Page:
Al Sisi government continues to push for a referendum instead of the Autonomy Plan, in opposition of Morocco’s position regarding Western Sahara
Rabat – The Egyptian government has denied that it intends to join the growing list of Arab, African, and other countries that have decided to open consulates in southern Morocco.
The Egyptian official also took a position against that of Morocco’s sovereignty over the region, saying his country supports a referendum to allow the population in Western Sahara decide whether they want to be part “of Morocco or to be independent.”
Citing UN resolutions, the Egyptian official said his country’s position is unchanged and will not change “overnight.”
The news contradicts Moroccan news outlet Le360 reports on Egypt’s intention to open a consulate in southern Morocco.
While Hassan claimed the position is in line with UN resolutions, the statement shows direct support for Polisario’s independence claims, which contradicts the recent position taken by the UN, the United States and a growing section of the international community.
The UN-led political process has long considered the Autonomy Plan as a serious and credible solution to end the conflict. The UN Security Council’s positions similarly establish that a solution to end the regional dispute should be mutually acceptable.
The Security Council has only further reinforced this approach since adopting Resolution 2440 in 2018. It has stressed the need for all parties to show realism and willingness to work towards reaching a realistic, racticable, and mutually acceptable solution to end the conflict.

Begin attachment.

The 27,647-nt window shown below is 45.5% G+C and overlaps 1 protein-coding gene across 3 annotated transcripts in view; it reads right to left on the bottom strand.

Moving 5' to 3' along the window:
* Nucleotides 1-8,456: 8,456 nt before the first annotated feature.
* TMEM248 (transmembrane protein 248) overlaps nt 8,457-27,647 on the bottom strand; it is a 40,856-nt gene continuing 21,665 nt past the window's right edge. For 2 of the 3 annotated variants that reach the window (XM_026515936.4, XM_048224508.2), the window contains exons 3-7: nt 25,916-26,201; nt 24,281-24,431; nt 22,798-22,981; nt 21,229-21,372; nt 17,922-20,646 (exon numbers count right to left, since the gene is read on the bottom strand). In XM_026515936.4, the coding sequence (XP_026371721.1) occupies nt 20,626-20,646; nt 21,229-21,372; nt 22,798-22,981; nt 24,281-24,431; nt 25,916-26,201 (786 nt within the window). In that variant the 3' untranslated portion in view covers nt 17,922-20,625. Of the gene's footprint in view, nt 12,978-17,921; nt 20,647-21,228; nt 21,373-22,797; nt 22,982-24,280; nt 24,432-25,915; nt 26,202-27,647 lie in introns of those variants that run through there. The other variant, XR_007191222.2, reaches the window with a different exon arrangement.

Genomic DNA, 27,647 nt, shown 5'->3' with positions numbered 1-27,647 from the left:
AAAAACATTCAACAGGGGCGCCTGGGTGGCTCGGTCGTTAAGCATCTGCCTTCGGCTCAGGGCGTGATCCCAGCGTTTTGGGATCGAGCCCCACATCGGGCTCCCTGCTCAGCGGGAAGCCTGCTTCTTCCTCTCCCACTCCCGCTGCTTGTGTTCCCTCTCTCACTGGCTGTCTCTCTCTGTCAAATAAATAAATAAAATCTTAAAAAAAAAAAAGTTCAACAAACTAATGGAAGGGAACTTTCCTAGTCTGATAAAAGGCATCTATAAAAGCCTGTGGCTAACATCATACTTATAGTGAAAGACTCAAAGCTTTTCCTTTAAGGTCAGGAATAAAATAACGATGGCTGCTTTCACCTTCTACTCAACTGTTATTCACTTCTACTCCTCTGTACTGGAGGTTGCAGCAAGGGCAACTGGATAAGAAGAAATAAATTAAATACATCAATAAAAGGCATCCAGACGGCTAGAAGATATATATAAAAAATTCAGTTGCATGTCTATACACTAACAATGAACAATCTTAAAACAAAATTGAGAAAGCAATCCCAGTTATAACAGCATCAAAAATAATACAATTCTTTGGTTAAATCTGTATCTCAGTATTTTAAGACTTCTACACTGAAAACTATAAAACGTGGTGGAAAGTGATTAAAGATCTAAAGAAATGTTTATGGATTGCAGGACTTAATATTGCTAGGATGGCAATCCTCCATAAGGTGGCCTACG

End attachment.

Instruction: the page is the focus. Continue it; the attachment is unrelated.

UN member states that take a neutral stance regarding the conflict commonly highlight support for the UN-led political process, without citing a referendum, which Algeria and Polisario along South Africa push for as a potential means to end the conflict.
Hassan’s statement confirm’s Egypt’s favoring Algeria’s claims, while simultaneously challenging Morocco’s position on its territorial integrity.
This is not the first time Egypt contested Morocco’s position on its territorial integrity. In 2016, the Egyptian government received a delegation from the Polisario-run self-proclaimed SADR. The delegation participated in the Arab-African parliamentary congress, with analysts saying that such a move could affect the relations between Morocco and Egypt.
Analysts say that if confirmed, Egypt’s hostile position regarding Morocco’s sovereignty could signal Egyptian displeasure with Morocco’s key role in the resolution of the Libyan conflict in which Egypt supported the losing side at the time of the cease-fire.
Morocco has played an important role in bringing peace to war-torn Libya, convening both parties to the conflict in Bouznika, near Rabat and Tangier for what became fruitful talks and consultations.
Morocco’s government showed determination to assist the UN-led process that contributed to finding a political solution to Libya, condemning foreign interference.
Egypt has repeatedly threatened to send troops to Libya, which constitutes a violation against the principle of non-interference in domestic affairs of another country. Egypt is also considered to have been a route for arms provisions to Khalifa Haftar, evading a UN ban of arms sales to Libya.
Libyan officials from both the Tobruk and the Tripoli parliaments have expressed satisfaction with Morocco’s role in finding a solution to end the previously intractable political dispute in Libya.